Under section 481.0043(c) of the Government Code, a member of the DED governing board "may not receive compensation for service on the governing board. A member is entitled to receive reimbursement, subject to any applicable limitation on reimbursement provided by the General Appropriations Act, for actual and necessary travel expenses incurred in performing services as a member of the governing board." Tex. Gov't Code Ann. 481.0043(c) (Vernon 1998). Because these board members do not receive compensation and receive reimbursement only for their actual and necessary expenses, a member of the DED governing board does not hold a "lucrative office" under article III, section 19 as that term has been construed by the Texas Supreme Court.

Your final question asks, "[i]f the board member does not have to resign to seek party nomination . . . , at what point must he or she resign in order to serve in the Legislature?" Request Letter, supra note 1, at 1. Again, article III, section 19 does not apply to a member of the DED governing board and has no implications for when a member must resign in order to serve in the legislature. We note, however, that should the board member be elected to serve in the legislature, he or she will automatically resign her membership on the DED governing board upon qualifying for the legislature by operation of the constitutional dual-office-holding prohibition--article XVI, section 40.

Under article XVI, section 40(d), "[n]o member of the Legislature of this State may hold any other office or position of profit under this State, or the United States, except as a notary public if qualified by law." Tex. Const. art. XVI, 40(d). We have not located any judicial or attorney general opinion addressing whether in this provision the term "office" applies to both paid and unpaid offices. We conclude here that the term "office" applies to any office, paid or unpaid. This special dual-office-holding prohibition for legislators is in addition to the general prohibition against holding more than one paid office in subsection (a) of section 40. See id. 40(a) (" No person shall hold or exercise at the same time, more than one civil office of emolument . . . . "). If we were to construe "office" to apply only to paid offices, then subsection (d) of section 40 would be redundant of subsection (a) and would be rendered meaningless and inoperative. In order to give the term "office" meaning, we construe subsection (d) to prohibit a legislator from holding any other state or federal office, even if the office is not paid. See Doody v. Ameriquest Mortgage Co., 49 S.W.3d 342, 344 (Tex. 2001) (courts avoid a construction that renders any constitutional provision meaningless or inoperative). Accordingly, the term "office" embraces an unpaid state office such as membership on the DED governing board.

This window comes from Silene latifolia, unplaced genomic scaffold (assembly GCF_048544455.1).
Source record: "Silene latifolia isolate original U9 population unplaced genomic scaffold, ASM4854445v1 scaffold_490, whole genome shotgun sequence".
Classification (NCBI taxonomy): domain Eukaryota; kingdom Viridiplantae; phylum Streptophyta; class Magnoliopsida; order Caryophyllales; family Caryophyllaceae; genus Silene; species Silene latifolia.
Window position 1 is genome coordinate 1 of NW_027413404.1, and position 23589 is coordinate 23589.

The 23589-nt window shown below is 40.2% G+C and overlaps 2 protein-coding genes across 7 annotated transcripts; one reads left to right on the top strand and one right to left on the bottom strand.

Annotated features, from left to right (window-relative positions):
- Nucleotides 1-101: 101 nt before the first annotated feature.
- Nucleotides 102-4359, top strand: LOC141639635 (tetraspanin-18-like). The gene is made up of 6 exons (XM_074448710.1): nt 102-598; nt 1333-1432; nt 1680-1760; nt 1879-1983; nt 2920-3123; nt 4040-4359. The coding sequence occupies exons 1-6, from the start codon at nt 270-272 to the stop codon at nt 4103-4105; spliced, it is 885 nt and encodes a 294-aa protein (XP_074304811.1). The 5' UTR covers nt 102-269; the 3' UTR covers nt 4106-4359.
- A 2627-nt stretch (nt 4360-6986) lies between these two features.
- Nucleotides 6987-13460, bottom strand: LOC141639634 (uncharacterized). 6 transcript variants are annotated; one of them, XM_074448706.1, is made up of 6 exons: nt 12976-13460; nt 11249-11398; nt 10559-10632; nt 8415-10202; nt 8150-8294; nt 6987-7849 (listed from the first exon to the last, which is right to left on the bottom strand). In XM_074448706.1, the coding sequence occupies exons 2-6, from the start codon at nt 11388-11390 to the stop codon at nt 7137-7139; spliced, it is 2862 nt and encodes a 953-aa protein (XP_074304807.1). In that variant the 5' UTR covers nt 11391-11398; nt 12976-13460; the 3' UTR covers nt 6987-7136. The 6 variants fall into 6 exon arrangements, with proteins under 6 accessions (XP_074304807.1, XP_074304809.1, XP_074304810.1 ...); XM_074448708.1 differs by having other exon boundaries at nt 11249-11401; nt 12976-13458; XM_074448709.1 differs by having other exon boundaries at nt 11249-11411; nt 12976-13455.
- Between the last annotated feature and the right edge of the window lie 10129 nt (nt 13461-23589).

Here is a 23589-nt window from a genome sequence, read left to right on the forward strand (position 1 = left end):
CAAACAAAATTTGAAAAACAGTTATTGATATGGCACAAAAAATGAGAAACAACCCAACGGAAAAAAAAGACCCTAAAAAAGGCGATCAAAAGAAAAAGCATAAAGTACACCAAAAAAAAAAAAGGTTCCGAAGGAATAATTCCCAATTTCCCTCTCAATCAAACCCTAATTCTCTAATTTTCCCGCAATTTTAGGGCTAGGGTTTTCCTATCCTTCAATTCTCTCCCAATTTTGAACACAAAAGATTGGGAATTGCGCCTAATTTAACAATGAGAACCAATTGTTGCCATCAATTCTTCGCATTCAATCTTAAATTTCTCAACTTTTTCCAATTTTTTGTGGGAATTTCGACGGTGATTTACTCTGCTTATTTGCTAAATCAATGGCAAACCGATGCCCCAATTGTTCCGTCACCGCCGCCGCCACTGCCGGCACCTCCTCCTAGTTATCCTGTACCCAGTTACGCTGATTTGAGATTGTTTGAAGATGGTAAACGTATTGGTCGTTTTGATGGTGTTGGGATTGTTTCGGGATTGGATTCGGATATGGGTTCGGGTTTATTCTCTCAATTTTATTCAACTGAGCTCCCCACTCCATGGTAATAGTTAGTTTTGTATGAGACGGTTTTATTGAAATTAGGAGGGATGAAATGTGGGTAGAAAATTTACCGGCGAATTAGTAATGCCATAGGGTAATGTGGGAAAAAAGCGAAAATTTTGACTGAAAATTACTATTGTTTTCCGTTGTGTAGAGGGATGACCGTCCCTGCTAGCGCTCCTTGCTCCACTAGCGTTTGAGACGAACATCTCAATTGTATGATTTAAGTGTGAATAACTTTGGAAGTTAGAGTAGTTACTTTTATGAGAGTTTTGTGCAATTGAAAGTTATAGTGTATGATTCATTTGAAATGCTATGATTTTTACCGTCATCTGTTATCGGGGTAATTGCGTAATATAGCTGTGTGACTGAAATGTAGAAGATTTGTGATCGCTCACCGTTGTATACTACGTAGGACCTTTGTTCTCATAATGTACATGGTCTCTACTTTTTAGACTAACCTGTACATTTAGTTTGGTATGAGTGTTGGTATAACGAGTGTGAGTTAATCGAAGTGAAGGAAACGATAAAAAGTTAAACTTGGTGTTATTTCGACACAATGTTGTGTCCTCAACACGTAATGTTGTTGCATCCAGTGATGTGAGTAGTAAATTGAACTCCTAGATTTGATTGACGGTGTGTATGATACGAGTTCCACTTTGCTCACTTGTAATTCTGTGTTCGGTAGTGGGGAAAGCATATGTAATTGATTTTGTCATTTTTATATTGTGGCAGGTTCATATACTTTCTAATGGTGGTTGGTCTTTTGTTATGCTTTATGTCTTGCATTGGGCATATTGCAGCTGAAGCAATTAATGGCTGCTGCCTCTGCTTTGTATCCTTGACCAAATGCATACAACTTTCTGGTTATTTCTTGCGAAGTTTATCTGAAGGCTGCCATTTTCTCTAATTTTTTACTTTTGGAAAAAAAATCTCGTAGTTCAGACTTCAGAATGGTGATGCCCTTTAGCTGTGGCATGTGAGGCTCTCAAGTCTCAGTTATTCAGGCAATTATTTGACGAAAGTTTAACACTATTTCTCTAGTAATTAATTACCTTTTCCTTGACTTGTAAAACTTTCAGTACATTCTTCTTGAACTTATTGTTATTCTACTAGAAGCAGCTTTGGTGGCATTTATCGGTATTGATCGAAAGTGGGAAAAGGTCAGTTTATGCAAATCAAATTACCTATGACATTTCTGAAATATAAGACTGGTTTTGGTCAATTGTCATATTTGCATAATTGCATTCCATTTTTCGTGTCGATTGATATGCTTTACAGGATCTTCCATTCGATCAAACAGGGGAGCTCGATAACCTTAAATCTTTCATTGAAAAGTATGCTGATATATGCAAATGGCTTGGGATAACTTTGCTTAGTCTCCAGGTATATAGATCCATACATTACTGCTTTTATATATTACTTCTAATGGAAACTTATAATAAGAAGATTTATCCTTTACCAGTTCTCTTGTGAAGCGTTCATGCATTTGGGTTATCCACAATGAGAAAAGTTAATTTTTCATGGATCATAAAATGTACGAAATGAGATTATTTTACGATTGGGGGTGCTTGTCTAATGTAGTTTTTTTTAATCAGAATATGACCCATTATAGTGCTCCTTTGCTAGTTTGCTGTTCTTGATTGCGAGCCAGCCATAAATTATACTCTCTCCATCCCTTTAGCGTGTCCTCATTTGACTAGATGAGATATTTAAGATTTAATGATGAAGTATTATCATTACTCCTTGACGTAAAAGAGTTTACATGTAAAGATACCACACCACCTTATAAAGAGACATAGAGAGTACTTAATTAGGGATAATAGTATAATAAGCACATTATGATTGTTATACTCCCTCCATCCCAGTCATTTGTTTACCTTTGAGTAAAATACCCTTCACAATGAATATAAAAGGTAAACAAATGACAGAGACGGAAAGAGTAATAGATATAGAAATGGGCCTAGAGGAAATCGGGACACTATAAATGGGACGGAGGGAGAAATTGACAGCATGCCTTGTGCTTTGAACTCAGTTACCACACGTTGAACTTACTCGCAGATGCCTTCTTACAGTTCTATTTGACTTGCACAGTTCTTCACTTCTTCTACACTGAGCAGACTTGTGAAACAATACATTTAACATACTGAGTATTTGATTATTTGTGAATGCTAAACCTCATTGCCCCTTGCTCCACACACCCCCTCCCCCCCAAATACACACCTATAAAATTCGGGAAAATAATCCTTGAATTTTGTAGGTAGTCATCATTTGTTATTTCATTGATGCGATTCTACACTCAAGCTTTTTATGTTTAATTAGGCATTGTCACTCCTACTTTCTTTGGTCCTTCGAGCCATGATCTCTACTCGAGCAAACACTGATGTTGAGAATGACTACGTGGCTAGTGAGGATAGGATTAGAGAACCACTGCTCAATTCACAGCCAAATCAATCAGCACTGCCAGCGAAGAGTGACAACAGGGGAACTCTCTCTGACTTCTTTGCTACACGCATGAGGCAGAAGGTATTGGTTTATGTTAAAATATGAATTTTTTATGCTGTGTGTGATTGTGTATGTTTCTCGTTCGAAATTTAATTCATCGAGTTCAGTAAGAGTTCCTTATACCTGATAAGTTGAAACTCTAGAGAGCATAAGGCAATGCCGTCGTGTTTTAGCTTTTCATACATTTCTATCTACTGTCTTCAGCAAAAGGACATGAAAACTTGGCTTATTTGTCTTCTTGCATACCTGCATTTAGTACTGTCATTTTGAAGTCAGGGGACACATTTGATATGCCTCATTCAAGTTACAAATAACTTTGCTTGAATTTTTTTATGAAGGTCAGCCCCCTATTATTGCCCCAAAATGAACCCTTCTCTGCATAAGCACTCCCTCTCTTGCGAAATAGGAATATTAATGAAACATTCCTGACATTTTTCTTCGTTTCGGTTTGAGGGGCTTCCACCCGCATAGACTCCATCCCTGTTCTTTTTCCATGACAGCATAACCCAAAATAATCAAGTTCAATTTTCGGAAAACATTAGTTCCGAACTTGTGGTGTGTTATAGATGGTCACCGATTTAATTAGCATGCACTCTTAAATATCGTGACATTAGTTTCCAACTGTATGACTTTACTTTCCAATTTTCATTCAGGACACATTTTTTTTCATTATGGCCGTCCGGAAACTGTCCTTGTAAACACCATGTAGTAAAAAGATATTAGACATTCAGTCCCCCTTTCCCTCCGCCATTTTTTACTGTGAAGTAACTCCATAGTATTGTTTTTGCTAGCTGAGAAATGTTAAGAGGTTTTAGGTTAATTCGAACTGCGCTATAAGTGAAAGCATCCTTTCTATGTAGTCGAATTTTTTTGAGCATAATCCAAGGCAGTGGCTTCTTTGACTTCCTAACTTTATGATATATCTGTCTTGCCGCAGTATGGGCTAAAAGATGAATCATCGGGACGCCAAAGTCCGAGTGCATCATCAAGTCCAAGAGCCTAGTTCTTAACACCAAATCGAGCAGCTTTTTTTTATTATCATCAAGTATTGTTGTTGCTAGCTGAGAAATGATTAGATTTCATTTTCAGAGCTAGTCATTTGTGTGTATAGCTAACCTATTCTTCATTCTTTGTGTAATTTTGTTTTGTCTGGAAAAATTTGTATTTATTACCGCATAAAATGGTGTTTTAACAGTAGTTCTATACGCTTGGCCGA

In sum, article XVI, section 40(d) prohibits a person from serving as both member of the DED governing board and as a legislator. As qualification for and acceptance of a second office would operate as an automatic resignation from the first office, see Pruitt v. Glen Rose Indep. Sch. Dist., 84 S.W.2d 1004 (Tex. Comm'n App. 1935, judgm't adopted), the board member would automatically resign from the DED office upon qualifying for the legislature.

S U M M A R Y

Because a member of the Texas Department of Economic Development governing board does not hold a "lucrative" office within the meaning of article III, section 19 of the Texas Constitution, that constitutional provision is not relevant to a board member's eligibility to run for legislative office or to serve as a legislator. Article III, section 19 does not require a board member to resign from office in order to run for legislative office and would not affect a member's eligibility to serve should he or she be elected to office. However, article XVI, section 40(d) of the Texas Constitution prohibits a state legislator from holding an unpaid state office and would preclude a person from serving as both a member of the Department of Economic Development governing board and as a legislator.

Yours very truly,

Cornyn signature

JOHN CORNYN
Attorney General of Texas

HOWARD G. BALDWIN, JR.
First Assistant Attorney General

NANCY FULLER
Deputy Attorney General - General Counsel

SUSAN DENMON GUSKY
Chair, Opinion Committee

Mary R. Crouter
Assistant Attorney General, Opinion Committee


 

Footnotes

1. Letter from Mr. Jeff Moseley, Executive Director, Texas Department of Economic Development, to Honorable John Cornyn, Texas Attorney General (Oct. 23, 2001) (on file with Opinion Committee) [hereinafter Request Letter].
 

POST OFFICE BOX 12548, AUSTIN, TEXAS 78711-2548 TEL: (512) 463-2100 WEB: WWW.OAG.STATE.TX.US
An Equal Employment Opportunity Employer


Home | Opinions